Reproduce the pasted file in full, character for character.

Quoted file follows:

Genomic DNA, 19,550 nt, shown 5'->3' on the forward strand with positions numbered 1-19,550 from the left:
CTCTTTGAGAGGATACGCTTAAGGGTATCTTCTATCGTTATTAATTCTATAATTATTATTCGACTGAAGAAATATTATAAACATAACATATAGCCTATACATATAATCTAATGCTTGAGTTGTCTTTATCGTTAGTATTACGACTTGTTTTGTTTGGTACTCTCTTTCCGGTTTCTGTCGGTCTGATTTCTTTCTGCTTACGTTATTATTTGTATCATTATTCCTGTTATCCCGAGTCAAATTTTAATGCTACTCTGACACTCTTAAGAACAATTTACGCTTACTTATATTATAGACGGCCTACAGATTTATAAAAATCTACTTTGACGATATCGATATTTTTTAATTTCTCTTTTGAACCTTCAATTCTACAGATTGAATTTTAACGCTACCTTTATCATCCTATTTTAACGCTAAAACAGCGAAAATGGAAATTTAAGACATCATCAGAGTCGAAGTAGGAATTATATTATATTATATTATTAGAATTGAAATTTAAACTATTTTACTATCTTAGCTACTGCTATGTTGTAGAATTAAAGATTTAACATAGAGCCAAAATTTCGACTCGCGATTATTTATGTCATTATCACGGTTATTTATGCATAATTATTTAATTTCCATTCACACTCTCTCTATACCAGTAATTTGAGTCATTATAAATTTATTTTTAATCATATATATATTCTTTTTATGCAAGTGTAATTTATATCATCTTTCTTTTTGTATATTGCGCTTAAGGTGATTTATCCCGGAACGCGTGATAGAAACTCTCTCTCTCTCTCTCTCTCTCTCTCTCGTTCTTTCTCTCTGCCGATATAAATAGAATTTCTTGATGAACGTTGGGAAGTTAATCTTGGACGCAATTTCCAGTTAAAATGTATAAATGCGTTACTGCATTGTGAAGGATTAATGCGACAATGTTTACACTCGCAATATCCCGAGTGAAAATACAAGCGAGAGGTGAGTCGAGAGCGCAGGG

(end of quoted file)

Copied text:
Genomic DNA, 19,550 nt, shown 5'->3' on the forward strand with positions numbered 1-19,550 from the left:
CTCTTTGAGAGGATACGCTTAAGGGTATCTTCTATCGTTATTAATTCTATAATTATTATTCGACTGAAGAAATATTATAAACATAACATATAGCCTATACATATAATCTAATGCTTGAGTTGTCTTTATCGTTAGTATTACGACTTGTTTTGTTTGGTACTCTCTTTCCGGTTTCTGTCGGTCTGATTTCTTTCTGCTTACGTTATTATTTGTATCATTATTCCTGTTATCCCGAGTCAAATTTTAATGCTACTCTGACACTCTTAAGAACAATTTACGCTTACTTATATTATAGACGGCCTACAGATTTATAAAAATCTACTTTGACGATATCGATATTTTTTAATTTCTCTTTTGAACCTTCAATTCTACAGATTGAATTTTAACGCTACCTTTATCATCCTATTTTAACGCTAAAACAGCGAAAATGGAAATTTAAGACATCATCAGAGTCGAAGTAGGAATTATATTATATTATATTATTAGAATTGAAATTTAAACTATTTTACTATCTTAGCTACTGCTATGTTGTAGAATTAAAGATTTAACATAGAGCCAAAATTTCGACTCGCGATTATTTATGTCATTATCACGGTTATTTATGCATAATTATTTAATTTCCATTCACACTCTCTCTATACCAGTAATTTGAGTCATTATAAATTTATTTTTAATCATATATATATTCTTTTTATGCAAGTGTAATTTATATCATCTTTCTTTTTGTATATTGCGCTTAAGGTGATTTATCCCGGAACGCGTGATAGAAACTCTCTCTCTCTCTCTCTCTCTCTCTCTCGTTCTTTCTCTCTGCCGATATAAATAGAATTTCTTGATGAACGTTGGGAAGTTAATCTTGGACGCAATTTCCAGTTAAAATGTATAAATGCGTTACTGCATTGTGAAGGATTAATGCGACAATGTTTACACTCGCAATATCCCGAGTGAAAATACAAGCGAGAGGTGAGTCGAGAGCGCAGGG